Time Together and Life Stories – Thursday Thoughts

At this time of year when families and friends come together one of the things we either love to do or try to avoid is actually talking with one another. The festive season is a unique time together with family members and friends to share the stories of our year and more.

Lately I’ve been thinking about life stories. Several of my clients’ family history projects have started with the generation closest to home – with their own lives and that of their parents and siblings. It is clear that researching our own life story and the lives of our parents and forebears can bring powerful meaning to bare facts and bring knowledge into the gaps.

Recently I also had the wonderful privilege of reading a friend’s thesis on spirituality and Motherhood as a rite of passage, focussing on the significance of telling birth stories. My thoughts about life stories have been challenged further by an article on life stories written by Sarah Cain, a freelance writer and TED speaker, in which she insightfully considers the telling of life stories and the significance of the narrative we construct to retell and give meaning to life events.

Time Together - Your life story on a plate, napking, plate and festive biscuits on a plate.Everyone has a life story and sometimes this also incorporates the historical life stories of forebears. But perhaps telling your story and that of your family as a narrative is not yet a comfortable or audience-friendly enterprise. Gathering one’s life story can be a long-term process and I share Sarah’s view that on a personal level ultimately the “facts matter less than the narrative”, that is, the personal meaning found in life events and experiences. However for many of my clients there is a perceived need to get the facts straight or as close to the facts as straight as possible before they can begin to make sense of recent and historical family life experiences.

For those whose focus is firstly unlocking their family history, I see two preliminary stages before the telling of a family life narrative: firstly obtaining the historical facts, and secondly putting them into historical or circumstantial context. Once this has been done, from the facts and their setting, life experiences and their interpretation can be constructed into a meaningful narrative.

I like the old cliché “it’s good to talk”. Whether we spend time this winter holiday with family or friends, catching up and reviewing the year is a great way to make up for lost time and get up to speed with one another again. Some of us have busy years to recount, others have poignant family events to review, sharing both the facts and our take on them – our narrative. However there may be family facts which we still need to establish before we can go further with our life stories. Gathering with family members may be a time to gently ask your life story questions, to glean facts others may be able to provide. However impromptu those moments of candidness are, if there is a willingness to share information you might wish to make notes about what you are told, such as dates or names of people and places.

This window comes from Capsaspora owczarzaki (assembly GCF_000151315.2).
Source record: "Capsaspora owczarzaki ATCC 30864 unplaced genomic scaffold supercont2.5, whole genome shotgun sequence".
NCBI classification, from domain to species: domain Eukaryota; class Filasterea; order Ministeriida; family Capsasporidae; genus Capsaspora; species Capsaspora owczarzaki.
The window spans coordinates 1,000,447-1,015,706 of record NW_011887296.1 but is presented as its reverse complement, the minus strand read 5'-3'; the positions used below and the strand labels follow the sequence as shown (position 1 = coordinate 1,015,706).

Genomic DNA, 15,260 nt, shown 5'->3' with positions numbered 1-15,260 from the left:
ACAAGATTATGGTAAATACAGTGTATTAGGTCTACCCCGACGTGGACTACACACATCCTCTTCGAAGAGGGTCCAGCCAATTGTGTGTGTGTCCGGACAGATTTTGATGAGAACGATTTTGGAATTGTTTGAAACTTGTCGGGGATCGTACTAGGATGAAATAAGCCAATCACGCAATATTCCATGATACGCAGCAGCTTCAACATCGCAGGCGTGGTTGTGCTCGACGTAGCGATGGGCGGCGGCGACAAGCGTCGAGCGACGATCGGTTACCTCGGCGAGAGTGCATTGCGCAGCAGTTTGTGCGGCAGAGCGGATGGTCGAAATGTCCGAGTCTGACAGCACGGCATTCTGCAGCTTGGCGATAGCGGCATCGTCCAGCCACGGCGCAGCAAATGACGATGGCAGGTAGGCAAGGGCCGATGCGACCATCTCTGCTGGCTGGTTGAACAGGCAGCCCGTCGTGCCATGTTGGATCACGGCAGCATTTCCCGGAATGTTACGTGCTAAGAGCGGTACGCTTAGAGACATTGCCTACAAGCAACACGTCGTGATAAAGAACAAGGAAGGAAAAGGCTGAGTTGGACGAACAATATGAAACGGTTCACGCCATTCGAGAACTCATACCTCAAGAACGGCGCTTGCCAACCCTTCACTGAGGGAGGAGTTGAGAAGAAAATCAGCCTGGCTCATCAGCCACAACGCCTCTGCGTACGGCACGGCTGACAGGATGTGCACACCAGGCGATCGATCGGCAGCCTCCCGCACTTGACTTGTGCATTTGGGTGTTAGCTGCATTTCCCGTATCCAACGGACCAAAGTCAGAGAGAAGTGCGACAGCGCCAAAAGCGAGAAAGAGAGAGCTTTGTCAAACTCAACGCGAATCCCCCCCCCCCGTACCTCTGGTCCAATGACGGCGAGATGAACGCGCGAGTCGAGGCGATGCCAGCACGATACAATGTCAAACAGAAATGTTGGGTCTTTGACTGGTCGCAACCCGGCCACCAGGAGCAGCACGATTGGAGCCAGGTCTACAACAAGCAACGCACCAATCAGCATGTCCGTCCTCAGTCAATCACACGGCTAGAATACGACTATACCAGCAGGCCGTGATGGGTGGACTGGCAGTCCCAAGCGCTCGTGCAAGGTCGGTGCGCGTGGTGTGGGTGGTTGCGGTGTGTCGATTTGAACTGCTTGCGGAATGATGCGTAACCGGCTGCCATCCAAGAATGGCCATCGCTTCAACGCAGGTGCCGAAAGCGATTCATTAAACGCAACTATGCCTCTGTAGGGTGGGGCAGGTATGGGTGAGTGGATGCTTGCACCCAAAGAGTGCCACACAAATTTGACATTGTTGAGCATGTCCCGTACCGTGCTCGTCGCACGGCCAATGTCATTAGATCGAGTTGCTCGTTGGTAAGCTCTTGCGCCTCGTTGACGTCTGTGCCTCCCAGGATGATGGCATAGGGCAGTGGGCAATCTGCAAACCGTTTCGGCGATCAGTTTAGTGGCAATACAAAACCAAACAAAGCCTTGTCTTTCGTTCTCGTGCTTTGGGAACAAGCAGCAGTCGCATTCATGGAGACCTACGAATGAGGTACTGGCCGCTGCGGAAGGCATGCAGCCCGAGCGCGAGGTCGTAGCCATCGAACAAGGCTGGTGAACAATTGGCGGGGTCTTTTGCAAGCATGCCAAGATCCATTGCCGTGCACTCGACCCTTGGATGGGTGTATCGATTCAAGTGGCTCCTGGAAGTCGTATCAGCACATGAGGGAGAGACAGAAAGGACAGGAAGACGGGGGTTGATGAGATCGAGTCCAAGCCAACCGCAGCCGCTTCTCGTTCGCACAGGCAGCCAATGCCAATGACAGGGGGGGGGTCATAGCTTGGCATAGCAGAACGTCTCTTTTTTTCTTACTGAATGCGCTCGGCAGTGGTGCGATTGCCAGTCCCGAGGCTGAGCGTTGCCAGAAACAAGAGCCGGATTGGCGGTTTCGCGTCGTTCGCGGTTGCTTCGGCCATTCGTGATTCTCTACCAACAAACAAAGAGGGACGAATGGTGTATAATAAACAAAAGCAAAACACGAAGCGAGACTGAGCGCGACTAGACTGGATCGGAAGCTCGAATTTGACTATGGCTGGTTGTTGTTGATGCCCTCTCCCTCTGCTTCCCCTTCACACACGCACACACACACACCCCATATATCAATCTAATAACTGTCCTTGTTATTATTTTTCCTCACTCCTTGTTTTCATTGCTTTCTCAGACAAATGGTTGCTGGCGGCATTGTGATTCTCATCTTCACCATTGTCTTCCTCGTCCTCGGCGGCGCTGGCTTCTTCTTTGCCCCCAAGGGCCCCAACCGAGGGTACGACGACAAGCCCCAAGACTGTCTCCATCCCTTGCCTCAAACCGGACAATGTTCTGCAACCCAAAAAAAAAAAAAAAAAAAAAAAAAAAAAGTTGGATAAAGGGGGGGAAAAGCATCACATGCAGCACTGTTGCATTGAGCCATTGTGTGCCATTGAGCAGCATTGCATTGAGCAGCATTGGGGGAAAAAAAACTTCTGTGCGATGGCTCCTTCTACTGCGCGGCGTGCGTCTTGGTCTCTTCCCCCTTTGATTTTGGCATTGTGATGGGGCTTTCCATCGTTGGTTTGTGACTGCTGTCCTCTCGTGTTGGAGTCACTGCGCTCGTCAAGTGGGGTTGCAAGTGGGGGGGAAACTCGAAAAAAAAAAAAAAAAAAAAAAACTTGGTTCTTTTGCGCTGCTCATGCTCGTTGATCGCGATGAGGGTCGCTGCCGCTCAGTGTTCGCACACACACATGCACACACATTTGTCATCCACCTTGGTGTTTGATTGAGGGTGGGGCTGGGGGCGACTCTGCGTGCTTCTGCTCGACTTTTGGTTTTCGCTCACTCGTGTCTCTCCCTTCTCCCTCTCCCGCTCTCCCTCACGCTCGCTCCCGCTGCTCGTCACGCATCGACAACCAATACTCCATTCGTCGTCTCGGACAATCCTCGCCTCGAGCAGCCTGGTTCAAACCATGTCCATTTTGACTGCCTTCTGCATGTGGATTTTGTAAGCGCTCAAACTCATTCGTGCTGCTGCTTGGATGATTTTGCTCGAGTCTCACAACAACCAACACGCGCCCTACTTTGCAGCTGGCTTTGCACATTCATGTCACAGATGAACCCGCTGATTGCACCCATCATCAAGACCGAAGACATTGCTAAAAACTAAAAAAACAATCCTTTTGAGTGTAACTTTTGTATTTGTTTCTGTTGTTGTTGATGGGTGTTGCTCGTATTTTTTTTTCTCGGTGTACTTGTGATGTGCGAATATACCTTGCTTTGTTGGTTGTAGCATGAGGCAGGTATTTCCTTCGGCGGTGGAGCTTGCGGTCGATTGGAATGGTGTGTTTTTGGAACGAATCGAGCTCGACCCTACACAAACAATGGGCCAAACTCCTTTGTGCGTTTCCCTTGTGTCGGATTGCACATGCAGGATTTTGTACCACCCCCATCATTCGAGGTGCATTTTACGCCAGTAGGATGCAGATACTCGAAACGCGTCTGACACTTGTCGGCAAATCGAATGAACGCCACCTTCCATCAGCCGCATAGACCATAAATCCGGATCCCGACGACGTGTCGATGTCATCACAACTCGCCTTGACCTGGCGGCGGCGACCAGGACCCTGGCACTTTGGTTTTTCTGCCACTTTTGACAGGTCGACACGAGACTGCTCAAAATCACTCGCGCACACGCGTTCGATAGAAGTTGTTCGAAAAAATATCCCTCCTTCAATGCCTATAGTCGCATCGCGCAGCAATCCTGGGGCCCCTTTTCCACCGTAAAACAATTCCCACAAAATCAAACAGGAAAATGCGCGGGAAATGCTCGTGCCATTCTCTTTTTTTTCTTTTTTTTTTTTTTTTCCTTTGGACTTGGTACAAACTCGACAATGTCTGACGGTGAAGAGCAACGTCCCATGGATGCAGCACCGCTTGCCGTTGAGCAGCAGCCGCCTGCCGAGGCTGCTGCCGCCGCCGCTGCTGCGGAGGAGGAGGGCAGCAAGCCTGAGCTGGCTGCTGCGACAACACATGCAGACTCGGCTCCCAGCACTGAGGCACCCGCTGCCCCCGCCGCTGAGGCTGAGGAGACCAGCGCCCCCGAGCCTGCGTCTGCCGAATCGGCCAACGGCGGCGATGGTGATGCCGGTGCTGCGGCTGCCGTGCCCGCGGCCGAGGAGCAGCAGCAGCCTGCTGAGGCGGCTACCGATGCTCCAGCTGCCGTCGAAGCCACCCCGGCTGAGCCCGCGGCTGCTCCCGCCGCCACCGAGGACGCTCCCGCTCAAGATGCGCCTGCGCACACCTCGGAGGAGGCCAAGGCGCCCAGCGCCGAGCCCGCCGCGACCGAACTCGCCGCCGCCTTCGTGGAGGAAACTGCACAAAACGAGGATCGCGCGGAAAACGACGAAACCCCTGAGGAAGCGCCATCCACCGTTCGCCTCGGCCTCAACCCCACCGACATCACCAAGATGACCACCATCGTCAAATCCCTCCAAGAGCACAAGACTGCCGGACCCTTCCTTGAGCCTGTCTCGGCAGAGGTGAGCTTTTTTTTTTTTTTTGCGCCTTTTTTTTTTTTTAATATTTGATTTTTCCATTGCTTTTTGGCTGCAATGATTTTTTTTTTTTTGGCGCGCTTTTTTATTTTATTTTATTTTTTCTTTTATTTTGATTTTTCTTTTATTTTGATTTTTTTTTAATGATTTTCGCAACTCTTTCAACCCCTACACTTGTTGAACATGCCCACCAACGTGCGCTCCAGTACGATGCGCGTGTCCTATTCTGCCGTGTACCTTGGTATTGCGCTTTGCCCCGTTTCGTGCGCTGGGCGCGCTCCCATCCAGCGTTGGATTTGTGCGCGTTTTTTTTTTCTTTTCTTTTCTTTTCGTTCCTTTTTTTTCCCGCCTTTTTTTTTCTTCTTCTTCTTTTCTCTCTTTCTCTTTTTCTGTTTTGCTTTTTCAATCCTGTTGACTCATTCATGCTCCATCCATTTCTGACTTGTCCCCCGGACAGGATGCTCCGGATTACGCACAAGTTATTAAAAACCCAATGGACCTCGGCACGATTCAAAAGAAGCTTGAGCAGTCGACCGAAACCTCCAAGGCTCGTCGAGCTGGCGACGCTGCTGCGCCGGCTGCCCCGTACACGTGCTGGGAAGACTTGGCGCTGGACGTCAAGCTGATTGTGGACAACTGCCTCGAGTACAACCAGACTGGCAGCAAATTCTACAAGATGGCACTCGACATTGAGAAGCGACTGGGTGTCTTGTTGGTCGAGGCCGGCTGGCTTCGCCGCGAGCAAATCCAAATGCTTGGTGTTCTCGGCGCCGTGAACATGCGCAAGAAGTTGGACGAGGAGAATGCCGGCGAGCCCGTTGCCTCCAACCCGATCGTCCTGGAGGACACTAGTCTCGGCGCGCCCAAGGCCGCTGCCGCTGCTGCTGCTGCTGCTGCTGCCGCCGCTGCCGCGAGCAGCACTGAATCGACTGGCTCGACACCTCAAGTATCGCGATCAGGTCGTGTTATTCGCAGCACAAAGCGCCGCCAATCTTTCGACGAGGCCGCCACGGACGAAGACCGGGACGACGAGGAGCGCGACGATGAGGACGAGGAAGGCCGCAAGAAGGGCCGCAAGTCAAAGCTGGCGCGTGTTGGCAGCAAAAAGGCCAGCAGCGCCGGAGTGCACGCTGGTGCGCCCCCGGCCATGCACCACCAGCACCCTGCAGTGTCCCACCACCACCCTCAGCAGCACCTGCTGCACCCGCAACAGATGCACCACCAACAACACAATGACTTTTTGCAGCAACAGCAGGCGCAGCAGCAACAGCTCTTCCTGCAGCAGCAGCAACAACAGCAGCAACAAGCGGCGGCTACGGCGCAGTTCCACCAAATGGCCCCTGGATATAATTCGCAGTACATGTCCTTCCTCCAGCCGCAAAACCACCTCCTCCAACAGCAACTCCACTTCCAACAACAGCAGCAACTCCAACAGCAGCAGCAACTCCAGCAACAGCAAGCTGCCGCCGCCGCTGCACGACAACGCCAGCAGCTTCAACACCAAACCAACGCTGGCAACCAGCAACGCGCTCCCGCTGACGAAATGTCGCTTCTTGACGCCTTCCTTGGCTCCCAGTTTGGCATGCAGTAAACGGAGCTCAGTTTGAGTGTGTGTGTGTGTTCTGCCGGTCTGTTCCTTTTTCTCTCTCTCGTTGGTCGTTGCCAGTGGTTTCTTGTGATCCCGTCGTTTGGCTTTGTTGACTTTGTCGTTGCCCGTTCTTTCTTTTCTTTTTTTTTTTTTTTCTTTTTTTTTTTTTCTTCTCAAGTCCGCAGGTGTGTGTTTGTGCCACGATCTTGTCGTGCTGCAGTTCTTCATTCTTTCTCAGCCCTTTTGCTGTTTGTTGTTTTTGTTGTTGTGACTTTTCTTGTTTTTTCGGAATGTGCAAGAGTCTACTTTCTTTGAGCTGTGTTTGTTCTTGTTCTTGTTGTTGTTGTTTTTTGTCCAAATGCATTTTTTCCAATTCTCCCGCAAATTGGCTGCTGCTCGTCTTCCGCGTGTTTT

Your family life story has a deep significance not least for you and your family, but also for subsequent generations who would love to go beyond the key facts of your life and hear your personal narrative. But it is with the facts that we must start, as we begin to narrate our life stories.

We wish all our readers and their families very happy times together during this festive season.


Sarah Cain, “How to Tell Your Own Life Story”, online at http://www.quietrev.com/how-to-tell-your-own-life-story/

Revd. Jill Thornton, “Moments Marked: an exploration into the ways in which women are choosing to mark aspects of their Rite of Passage into Motherhood”, PhD Thesis, University Manchester, 2015.

Hannah, historytrace, 17/12/2015

Have your family gatherings sparked new insights into your family life stories? Or have your conversations brought to light new historical family information which historytrace could help you to contextualise? Get in touch with us using the Contact page of this website if we can help you take this information further.

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